The checktextdomain – not only checks if you’ve used the correct textdomain in the localisation function it can also correct it for you.

Simply provide it with:

  • Files to look in,
  • Keywords to look for (important: you must provide a domain argument specifier)
  • A text-domain to check against
  • Whether you want mistakes corrected (it will not add missing domains… yet).

The plug-in will then

  • Warn you if some keywords have been used without a text domain
  • Warn you if some keywords have been used with an incorrect text domain (optionally correct it for you)
  • Warn you if some keywords have been used with a variable text domain (optionally correct it for you)

There are various options for this plug-in to enable you to check (and correct) the things you want to. You can see all the available options for this Grunt plug-in on its Github page.

To install:

npm install grunt-checktextdomain --save-dev

You’ll notice that the keywords option is very similar to grunt-pot. There is an important distinction. For this plug-in to work you must extend the keyword specifier and indicate where the domain should be.

E.g. 2d indicates that the domain should be passed as the second argument of the localisation function

checktextdomain: {
      text_domain: 'my-plugin',
      correct_domain: true, //Will correct missing/variable domains
      keywords: [ //WordPress localisation functions
   files: {
       src:  [ '**/*.php', ], //All php files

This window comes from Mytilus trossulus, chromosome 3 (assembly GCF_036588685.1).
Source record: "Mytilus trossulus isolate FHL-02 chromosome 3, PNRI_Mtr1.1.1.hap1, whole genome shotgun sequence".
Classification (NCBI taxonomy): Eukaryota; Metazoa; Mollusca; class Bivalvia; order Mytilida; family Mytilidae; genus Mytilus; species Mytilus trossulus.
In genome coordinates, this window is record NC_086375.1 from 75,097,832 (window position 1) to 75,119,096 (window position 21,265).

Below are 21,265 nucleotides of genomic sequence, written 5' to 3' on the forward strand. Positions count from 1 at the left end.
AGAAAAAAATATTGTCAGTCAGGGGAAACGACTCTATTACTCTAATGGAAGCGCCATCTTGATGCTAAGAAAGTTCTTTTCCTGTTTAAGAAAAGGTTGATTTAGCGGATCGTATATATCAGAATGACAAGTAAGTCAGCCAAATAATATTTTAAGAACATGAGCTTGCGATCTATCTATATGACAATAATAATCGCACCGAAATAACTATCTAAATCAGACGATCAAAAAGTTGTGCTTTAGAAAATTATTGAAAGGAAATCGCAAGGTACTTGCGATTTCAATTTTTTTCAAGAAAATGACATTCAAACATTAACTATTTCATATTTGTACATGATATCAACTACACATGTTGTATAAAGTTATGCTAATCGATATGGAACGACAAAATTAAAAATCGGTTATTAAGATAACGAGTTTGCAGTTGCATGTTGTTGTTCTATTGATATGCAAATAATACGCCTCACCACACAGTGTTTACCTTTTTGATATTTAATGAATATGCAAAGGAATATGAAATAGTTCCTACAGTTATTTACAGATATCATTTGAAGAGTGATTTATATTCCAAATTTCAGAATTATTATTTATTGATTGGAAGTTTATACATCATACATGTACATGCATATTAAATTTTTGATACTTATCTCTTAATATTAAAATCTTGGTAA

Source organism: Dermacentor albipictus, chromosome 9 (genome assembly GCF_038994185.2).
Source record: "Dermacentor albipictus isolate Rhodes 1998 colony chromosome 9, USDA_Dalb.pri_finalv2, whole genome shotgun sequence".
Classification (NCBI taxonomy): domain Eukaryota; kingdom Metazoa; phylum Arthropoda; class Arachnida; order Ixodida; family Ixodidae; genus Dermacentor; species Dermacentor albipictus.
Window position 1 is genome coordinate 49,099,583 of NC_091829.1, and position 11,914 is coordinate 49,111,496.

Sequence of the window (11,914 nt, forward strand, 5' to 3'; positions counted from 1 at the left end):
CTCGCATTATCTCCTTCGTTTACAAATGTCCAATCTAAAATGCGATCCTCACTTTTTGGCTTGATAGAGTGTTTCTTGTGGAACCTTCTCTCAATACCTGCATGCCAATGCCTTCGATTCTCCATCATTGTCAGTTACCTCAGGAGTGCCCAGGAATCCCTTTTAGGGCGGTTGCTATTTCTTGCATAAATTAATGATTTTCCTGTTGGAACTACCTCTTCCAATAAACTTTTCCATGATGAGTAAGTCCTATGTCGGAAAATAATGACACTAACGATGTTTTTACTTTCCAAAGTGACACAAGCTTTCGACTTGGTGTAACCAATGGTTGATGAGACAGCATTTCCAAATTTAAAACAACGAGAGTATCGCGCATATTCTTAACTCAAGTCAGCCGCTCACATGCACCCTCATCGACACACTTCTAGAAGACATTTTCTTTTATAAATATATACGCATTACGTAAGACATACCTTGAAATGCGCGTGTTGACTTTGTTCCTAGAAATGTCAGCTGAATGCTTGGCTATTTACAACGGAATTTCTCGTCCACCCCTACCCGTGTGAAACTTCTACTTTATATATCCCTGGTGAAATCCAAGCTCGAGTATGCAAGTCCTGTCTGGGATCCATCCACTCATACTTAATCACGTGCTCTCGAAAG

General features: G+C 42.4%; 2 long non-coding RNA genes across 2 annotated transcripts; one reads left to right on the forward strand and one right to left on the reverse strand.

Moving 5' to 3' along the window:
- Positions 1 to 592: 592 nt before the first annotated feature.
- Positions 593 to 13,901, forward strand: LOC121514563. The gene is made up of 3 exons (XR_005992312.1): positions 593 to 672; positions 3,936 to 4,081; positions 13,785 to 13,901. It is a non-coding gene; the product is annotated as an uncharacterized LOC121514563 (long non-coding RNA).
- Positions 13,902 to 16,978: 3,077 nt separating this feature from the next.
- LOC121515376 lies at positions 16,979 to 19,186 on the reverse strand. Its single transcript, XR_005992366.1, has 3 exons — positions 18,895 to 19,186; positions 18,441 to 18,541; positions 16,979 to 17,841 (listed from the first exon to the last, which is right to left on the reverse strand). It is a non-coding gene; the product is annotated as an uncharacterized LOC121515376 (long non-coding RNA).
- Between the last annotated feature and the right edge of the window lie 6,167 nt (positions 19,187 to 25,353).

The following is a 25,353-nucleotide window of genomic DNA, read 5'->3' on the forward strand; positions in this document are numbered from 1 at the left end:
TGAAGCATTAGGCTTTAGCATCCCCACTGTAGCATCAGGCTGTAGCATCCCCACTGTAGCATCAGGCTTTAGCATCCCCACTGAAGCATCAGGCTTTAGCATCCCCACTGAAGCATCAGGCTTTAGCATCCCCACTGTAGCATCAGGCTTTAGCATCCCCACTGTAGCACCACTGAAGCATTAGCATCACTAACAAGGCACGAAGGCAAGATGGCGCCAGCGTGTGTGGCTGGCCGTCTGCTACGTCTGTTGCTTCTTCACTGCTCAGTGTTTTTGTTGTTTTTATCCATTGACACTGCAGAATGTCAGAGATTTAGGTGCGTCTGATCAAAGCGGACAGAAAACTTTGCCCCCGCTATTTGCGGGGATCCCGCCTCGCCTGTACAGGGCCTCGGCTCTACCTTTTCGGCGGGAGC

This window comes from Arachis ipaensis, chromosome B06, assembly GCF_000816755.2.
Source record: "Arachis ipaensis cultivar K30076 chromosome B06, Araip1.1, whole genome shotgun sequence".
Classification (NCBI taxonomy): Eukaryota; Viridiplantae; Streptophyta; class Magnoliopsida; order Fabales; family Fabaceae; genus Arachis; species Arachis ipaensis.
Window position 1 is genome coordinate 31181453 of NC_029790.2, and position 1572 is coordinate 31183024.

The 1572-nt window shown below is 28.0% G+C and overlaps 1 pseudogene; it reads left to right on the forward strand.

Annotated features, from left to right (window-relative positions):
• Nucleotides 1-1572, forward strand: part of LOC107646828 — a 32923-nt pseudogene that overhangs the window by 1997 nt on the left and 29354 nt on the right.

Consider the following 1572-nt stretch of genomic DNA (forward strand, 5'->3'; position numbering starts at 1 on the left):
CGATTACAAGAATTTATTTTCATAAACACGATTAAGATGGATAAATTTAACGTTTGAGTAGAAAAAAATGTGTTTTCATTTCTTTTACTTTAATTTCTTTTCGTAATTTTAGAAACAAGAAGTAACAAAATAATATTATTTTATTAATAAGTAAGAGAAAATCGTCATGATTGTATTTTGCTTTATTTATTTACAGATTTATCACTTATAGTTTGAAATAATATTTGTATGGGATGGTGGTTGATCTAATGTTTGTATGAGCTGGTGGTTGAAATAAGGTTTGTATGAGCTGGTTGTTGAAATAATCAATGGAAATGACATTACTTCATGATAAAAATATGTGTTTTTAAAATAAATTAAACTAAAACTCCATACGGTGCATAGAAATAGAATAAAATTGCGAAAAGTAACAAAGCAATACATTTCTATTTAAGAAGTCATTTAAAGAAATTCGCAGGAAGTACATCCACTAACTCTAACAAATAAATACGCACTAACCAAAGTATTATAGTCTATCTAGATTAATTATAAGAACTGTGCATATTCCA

expand: true,

Finally load the task by adding grunt.loadNpmTasks('grunt-checktextdomain'); to the bottom. Then to check your files:

grunt checktextdomain

I’m planning on improving this further to warn you of missing contexts which using functions that expect one.

Final remarks

Remembering to add grunt.loadNpmTasks(...); at the bottom of your Gruntfile.js, just after grunt.loadTasks('tasks'); is easily forgotten. But there’s a way around this which I’ll discuss in my next post.

Just before publishing Brady Vercher announced his Grunt plug-in, which allows you to utilize the internationalisation tools that WordPress uses. There’s a bit more set-up involved, but a notable advantage over grunt-pot is that it recognises theme template headers as translatable.

7 thoughts on “Grunt & WordPress development III: Tasks for internationalisation

  1. Hi Stephen,

    This serious has been invaluable. As has reading the full Gruntfile.js you have up in your github repos. I should actually be able to get this implemented in my own plugins soon.


  2. A Bundle of Links about I18N in WordPress Development | mgiulio

    • You’re welcome :). Yes, they do the same thing (generate a `.pot` file from the parsed folders). `grunt-wp-i18n` is slightly better in the context of theme development as it also parses the template header comments (e.g template name).

  3. Hi there,
    Just wanted to point out though that you should not be running npm as a superuser (sudo npm). It can cause even further permissions issues with you npm cache.

    Thanks for the great article!

    • Duly noted! In deed having done it once you have to keep doing it (or chmod npm cache), and I’m afraid my laziness has been ingrained :/. I’ve just updated the post.